Lego Letterbox

Introduction: Lego Letterbox

About: Hi, I'm Sarah. I'm embarking on a new way of being, moving away from the consumer culture – making do, upcycling, living slow. I hope to share with you my how-to instructions on upcycling for the home.

This was a really enjoyable project. My son has boxes and boxes of Lego. Rather than stack them in a corner and continue to vacuum up stray pieces, I decided to make our letterbox for a new house that we are building this year. It will be a talking piece for our new neighbourhood, and will remind us of my son's happy building times. I had a lot of fun using the men in random places – check out the number.

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Step 1: The Right Size

I made my letterbox big enough for a C4 envelope, those big envelopes which hold an A4 sheet of paper. I purchased a 30x30cm baseboard from
(628 LEGO® X-Large Grey Baseplate CODE: 628)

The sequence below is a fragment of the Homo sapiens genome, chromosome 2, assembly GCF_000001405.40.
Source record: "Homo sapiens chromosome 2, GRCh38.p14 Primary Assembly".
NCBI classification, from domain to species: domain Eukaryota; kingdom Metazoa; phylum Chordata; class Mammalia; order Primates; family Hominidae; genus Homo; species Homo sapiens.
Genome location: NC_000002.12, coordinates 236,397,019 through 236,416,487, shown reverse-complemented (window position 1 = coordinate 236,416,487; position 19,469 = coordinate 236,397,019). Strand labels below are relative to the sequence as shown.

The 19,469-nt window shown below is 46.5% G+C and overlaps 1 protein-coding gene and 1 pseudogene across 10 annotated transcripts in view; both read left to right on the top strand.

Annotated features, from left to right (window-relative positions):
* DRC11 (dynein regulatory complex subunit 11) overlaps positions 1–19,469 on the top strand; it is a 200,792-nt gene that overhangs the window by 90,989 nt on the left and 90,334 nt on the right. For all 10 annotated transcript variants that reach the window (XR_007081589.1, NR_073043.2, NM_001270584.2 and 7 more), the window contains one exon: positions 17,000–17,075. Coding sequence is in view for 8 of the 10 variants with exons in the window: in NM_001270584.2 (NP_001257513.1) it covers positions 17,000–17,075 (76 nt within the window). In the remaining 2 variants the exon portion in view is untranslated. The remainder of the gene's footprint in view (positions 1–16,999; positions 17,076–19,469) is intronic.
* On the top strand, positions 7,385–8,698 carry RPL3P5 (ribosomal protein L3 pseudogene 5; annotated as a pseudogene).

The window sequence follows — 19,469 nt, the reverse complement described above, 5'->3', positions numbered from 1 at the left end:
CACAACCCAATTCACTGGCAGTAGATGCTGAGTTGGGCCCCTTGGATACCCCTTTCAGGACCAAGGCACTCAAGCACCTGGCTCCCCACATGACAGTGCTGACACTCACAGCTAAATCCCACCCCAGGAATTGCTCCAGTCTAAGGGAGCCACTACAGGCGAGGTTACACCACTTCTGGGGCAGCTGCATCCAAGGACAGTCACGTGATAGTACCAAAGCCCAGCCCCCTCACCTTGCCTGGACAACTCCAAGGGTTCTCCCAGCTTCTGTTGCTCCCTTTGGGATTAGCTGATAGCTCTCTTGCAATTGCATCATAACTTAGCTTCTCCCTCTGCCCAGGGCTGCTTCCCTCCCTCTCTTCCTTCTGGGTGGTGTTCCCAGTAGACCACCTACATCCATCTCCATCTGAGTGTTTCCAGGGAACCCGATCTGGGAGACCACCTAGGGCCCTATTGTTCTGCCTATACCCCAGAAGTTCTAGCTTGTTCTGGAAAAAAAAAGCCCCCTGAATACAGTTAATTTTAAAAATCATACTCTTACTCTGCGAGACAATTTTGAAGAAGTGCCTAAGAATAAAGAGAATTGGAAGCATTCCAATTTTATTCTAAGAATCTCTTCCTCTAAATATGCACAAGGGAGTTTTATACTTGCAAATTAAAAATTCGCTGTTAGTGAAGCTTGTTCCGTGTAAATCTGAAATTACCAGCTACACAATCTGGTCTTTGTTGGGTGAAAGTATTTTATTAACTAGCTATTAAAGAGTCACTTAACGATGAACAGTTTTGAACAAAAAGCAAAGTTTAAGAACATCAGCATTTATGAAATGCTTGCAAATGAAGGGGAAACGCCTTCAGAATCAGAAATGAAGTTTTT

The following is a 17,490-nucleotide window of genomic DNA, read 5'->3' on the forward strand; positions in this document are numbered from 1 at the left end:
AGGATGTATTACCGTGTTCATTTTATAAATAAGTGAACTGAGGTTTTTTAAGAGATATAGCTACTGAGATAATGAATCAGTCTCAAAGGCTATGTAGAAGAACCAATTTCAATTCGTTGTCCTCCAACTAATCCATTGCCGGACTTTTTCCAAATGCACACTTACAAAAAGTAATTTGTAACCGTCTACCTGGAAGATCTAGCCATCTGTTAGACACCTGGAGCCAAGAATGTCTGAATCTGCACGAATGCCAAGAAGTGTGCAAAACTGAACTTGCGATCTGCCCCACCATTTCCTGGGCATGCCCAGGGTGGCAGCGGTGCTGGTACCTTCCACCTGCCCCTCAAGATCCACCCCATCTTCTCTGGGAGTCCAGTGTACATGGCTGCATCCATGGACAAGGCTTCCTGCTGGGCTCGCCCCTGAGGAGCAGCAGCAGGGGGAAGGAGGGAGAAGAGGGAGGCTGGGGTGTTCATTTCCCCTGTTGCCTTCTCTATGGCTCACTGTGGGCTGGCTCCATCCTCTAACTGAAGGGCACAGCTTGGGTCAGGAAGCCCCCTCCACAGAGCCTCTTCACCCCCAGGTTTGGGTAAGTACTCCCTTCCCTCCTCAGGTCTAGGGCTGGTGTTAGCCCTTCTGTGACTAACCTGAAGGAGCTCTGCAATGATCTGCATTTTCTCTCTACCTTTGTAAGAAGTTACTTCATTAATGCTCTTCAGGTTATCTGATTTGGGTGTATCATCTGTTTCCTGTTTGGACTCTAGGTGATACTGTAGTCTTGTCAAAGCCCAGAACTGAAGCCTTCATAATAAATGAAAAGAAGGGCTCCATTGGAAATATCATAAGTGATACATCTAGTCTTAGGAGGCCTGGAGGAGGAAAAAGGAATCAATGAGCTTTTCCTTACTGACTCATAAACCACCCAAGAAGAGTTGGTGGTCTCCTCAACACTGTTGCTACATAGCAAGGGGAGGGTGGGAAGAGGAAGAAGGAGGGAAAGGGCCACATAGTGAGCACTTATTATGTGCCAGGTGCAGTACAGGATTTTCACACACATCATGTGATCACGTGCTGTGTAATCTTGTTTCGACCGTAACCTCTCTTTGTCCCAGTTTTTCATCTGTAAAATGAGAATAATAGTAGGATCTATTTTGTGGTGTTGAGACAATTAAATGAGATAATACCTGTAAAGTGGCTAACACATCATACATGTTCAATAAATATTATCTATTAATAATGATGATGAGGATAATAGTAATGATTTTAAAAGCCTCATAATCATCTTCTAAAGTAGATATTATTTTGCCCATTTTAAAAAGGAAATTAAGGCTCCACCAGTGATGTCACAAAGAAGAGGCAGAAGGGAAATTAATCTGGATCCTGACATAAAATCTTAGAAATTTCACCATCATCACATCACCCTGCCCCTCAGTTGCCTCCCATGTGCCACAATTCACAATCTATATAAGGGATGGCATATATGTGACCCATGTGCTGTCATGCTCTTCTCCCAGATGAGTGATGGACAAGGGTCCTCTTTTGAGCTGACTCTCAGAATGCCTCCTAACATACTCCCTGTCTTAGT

You may be able to think of a way to use what you have rather than buy something new.

I began by adding a single row of two dots in from the edge of the base plate, on three sides (you can see that in the finished image too), but at the back I left 6 rows of dots, but you don't have to. I don't really know why I did that... I just liked the look of it.

Step 2: Postal Slot

I used Atlantis column pieces to make the edges of the opening, 4 pieces high to allow small packages to be left. The width of the opening is 36 dots – check that a C4 envelope fits before glueing.

I carefully selected the colour scheme for the front, sticking to black and grey pieces mostly, so that my number 37 would stand out in yellow/orange. I glued the pieces one by one with a plastics glue called Tiger Grip.

Step 3: Building It Up and Adding the Street Number

You can have your post box however high you like. And as long as your cover will spread past the finished shape, like eaves on a house, then it doesn't matter if you have some gaps between your Lego pieces.

I built my number first and then added dark colours around to ensure it stands out. Have fun with the Lego people!

Step 4: The Roof

You can use anything waterproof for the top, but I would make sure it extends past the shape of the letterbox, in case you have gaps (which I do) between Lego pieces. I used a plastic box lid and glued it into position.

I love my Lego letterbox.

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    3 years ago

    I would love to have this as my mailbox! Very creative idea!!